Also connected to the network 406 is a second user 414. In the illustrative example shown in Figure 3, the user 404 is operating a user terminal 416 in the form of a personal computer. Note that in alternative embodiments, other types of user terminal may also be connected to the packet-based communication system. In addition to personal computers (“PC”) (including, for example, Windows ™ PC, Mac OS ™ and Linux ™), a personal digital assistant (“PDA”), a mobile phone, or a device may also be connected games. In a preferred embodiment of the invention, user terminal 416 comprises a viewfinder such as a screen and an input device such as a keyboard, mouse, joystick and / or touch screen. The user device 416 is connected to the network 406 via a network interface 418 such as a modem.

Note that in alternative embodiments, the user terminal 416 can connect to the communication network 406 via additional intermediate networks not shown in Figure 1. For example, if the user terminal 416 is a mobile device, then it can connect to the network of communication 406 via a mobile network (for example a GSM or UMTS network).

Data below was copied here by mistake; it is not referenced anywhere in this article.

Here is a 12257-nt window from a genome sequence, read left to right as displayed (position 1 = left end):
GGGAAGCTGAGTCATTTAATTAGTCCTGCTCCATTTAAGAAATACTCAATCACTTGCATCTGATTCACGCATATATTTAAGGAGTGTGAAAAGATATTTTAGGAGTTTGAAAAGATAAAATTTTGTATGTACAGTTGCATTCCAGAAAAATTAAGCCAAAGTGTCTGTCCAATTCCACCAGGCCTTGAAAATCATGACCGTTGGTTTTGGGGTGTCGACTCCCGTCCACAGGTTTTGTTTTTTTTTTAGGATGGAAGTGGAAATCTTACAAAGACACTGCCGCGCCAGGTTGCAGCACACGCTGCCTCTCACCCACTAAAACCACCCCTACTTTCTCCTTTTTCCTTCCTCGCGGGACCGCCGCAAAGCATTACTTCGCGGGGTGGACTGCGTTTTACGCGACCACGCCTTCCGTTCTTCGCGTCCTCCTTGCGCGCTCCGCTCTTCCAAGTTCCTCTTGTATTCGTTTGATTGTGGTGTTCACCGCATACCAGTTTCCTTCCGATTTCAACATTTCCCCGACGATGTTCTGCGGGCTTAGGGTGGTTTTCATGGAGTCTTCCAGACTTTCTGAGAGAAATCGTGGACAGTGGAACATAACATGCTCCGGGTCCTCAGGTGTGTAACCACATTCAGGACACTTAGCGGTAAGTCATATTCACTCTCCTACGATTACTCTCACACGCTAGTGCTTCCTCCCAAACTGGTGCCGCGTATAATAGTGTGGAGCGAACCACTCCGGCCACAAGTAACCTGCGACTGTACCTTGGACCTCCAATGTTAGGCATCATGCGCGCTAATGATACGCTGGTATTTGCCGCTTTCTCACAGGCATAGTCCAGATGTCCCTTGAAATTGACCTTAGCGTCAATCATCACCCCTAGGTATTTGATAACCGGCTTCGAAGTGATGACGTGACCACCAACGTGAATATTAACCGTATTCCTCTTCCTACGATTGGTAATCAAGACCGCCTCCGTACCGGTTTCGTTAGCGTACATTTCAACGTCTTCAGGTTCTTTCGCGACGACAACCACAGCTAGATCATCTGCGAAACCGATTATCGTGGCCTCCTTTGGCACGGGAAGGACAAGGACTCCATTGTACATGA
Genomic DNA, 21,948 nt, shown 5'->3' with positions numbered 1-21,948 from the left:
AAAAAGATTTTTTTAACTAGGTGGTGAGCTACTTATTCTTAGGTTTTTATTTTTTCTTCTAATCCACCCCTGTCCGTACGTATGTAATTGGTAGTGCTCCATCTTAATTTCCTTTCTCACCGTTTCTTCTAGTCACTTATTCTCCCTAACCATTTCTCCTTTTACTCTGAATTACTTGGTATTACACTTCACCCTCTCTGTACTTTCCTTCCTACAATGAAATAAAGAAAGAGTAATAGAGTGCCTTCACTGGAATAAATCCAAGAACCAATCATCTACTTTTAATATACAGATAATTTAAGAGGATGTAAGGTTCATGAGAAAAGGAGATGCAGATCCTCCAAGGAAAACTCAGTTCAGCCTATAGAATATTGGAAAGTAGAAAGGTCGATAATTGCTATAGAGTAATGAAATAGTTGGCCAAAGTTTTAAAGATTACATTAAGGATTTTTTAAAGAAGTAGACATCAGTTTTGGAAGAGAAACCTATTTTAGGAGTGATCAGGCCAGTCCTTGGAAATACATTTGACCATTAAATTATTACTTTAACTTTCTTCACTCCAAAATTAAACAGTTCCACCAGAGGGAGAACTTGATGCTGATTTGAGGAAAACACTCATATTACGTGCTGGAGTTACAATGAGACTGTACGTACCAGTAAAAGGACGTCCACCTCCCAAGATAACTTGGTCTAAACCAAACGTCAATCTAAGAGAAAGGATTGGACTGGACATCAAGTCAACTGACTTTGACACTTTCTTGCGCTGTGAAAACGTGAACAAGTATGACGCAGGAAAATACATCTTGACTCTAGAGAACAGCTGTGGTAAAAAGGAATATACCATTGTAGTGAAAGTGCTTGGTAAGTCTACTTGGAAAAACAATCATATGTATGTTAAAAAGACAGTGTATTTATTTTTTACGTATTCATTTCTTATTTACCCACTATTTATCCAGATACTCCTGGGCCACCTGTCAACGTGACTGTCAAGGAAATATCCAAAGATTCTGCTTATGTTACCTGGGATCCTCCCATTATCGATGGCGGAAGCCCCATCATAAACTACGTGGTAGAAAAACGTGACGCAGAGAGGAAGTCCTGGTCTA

User terminal 416 is running a communication client 420, provided by the software provider. The communication client 420 is a software program running on a local processor in the user terminal 416 comprising similar elements for the embedded communication client 410. The communication client 420 allows the user terminal 416 to connect to the system packet based communication. User terminal 416 is also connected to a handset 422, which comprises a speaker and microphone to enable the user to listen and speak in a voice or video call. The microphone and speaker do not necessarily have to be in the form of a traditional telephone handset, but can be in the form of a headband or earphone with an integrated microphone, such as a separate speaker and microphone independently connected to the user terminal 416, or integrated into the user terminal 416 itself.

To be listed as a contact, a user must have been authorized. This preferably implies that a user 402 sends a request to the client 420 of another user 414, and that the other user 414 selects an option to accept the request (or vice versa), thereby indicating that the requesting user is in fact recognized as a friend or associate who should wish to communicate with the other user.